When Chandni Mehta left India for New York three years ago, she didn’t speak a word of English. Not only did she have to quickly learn a foreign language but also find a place to live and a way to get to New York University—all on a budget.
She’d been told that NYU fees would be $4,500 per semester, but once she arrived found they’d be more than twice that. Mehta found housing, but the $30 cab ride to NYU was beyond her means.
“In India for that, you could travel to two or three cities and have a nice lunch,” she said. “But I couldn’t go back because my parents sent me here to live my dreams.”
Instead, Mehta transferred to a community college, and eventually graduated from California Polytechnic University Pomona with a master’s in electrical engineering. Mehta, now an IT specialist and engineer with SCE, shared her inspiring story with about 200 middle-school girls who were at CSULB Friday for the Society of Women Engineers’ annual event, Women Engineers @ the Beach.
“It’s really important to have education,” said Mehta, who had a 3.87 percent GPA while in college. “Make sure you take advantage of it. You can’t get a job with a high school degree.”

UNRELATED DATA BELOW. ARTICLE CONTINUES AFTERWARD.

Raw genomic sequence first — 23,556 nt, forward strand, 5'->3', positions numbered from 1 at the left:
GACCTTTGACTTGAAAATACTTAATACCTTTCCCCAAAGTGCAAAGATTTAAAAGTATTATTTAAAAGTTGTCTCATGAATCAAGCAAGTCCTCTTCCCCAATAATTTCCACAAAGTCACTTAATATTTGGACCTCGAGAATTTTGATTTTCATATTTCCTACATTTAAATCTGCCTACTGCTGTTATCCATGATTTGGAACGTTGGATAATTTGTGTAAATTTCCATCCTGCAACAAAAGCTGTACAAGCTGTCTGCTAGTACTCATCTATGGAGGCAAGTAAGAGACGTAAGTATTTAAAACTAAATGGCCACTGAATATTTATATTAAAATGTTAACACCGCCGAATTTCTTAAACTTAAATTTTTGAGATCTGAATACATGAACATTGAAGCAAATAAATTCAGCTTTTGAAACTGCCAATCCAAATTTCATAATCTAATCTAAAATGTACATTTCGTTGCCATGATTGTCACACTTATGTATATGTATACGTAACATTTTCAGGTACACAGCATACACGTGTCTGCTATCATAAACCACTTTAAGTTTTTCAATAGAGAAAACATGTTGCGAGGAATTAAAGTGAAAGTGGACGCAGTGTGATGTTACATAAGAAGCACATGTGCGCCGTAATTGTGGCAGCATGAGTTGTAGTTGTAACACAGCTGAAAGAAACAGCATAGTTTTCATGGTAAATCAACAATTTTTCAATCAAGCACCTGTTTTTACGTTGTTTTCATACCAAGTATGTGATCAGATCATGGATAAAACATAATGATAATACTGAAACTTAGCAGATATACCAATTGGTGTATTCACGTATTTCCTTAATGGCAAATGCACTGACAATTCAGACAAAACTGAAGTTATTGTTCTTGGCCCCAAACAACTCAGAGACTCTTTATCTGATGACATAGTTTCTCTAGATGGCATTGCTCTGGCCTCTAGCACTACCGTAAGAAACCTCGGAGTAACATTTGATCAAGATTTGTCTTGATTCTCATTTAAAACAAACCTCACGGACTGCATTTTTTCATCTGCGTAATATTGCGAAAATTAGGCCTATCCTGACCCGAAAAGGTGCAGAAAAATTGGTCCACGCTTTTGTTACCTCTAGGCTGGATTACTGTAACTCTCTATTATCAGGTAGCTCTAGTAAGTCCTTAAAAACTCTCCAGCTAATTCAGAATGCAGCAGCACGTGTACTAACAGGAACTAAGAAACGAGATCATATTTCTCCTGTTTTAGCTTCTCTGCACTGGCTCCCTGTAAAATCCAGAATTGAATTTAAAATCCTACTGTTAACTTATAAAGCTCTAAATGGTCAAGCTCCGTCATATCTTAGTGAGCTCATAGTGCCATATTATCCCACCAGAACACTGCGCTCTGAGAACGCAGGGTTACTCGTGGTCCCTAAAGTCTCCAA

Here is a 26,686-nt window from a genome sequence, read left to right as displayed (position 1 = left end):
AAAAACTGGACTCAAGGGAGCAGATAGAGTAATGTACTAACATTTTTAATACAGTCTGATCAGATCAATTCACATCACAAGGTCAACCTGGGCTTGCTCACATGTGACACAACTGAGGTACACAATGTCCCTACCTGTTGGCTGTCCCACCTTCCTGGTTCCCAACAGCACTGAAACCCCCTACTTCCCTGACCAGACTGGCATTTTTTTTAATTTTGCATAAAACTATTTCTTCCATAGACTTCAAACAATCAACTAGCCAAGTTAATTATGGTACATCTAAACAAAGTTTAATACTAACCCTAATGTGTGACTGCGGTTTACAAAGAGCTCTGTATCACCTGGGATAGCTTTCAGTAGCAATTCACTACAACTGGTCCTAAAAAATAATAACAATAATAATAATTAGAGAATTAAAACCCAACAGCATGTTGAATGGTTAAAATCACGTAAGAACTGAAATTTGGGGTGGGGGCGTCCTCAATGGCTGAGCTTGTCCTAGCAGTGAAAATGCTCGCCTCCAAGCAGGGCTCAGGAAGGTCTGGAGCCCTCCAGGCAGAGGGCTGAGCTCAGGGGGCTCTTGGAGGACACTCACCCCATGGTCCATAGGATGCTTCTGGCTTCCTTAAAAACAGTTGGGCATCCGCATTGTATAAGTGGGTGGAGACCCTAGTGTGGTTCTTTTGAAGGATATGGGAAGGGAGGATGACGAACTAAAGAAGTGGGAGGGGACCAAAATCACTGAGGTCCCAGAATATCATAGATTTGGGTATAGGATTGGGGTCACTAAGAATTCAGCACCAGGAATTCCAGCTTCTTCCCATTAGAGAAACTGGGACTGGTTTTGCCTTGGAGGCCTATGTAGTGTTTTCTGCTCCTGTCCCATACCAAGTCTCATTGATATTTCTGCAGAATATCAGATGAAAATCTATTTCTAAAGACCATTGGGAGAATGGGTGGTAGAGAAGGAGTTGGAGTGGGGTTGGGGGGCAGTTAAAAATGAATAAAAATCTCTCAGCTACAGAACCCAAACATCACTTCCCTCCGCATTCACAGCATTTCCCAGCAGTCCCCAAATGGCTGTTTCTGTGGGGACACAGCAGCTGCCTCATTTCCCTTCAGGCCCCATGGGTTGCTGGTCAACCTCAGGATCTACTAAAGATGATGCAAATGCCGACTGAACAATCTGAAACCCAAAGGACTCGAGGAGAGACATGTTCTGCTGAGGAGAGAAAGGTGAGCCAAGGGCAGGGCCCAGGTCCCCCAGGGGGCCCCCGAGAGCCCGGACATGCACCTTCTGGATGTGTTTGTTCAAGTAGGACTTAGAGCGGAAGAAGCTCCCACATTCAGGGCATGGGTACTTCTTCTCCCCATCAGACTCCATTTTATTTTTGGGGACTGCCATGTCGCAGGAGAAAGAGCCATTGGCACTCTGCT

Mehta said she loves her job designing and managing construction of SCE substations. “Whatever I’m doing I like it a lot. It’s so much fun,” she said.
Initially after joining SCE in 2015, her work was a combination of administrative and technical collaboration on 60KV, 200KV, and 550KV substation projects. After eight months, she officially joined the Telecom Infrastructure group and started handling Communication Room projects. Mehta is responsible for different projects on different sites that control communication between stations. She also builds circuits for control rooms where engineers can monitor substation the alarm systems.
After Mehta’s keynote, the girls attended workshops in which they learned how to make electricity from lemons, construct a bridge with limited amounts of wood, program an animation, and measure the strength of concrete. Participants also learned about design thinking, human factors, mechanics, and virtual reality.
CSULB engineering students shared their stories of how they discovered engineering. “Engineering’s supercool,” said aerospace engineering major Kaori Emerson-Shurilla, who saw people making things and thought “that would be so cool if I could do this.”
Allan Rivera, a teacher from Alliance Neuwirth Leadership Academy in Watts, said his class was excited about coming to the event, even though Friday was a “free day” for them. The Neuwirth Academy encourages girls and students of color to enter STEM fields.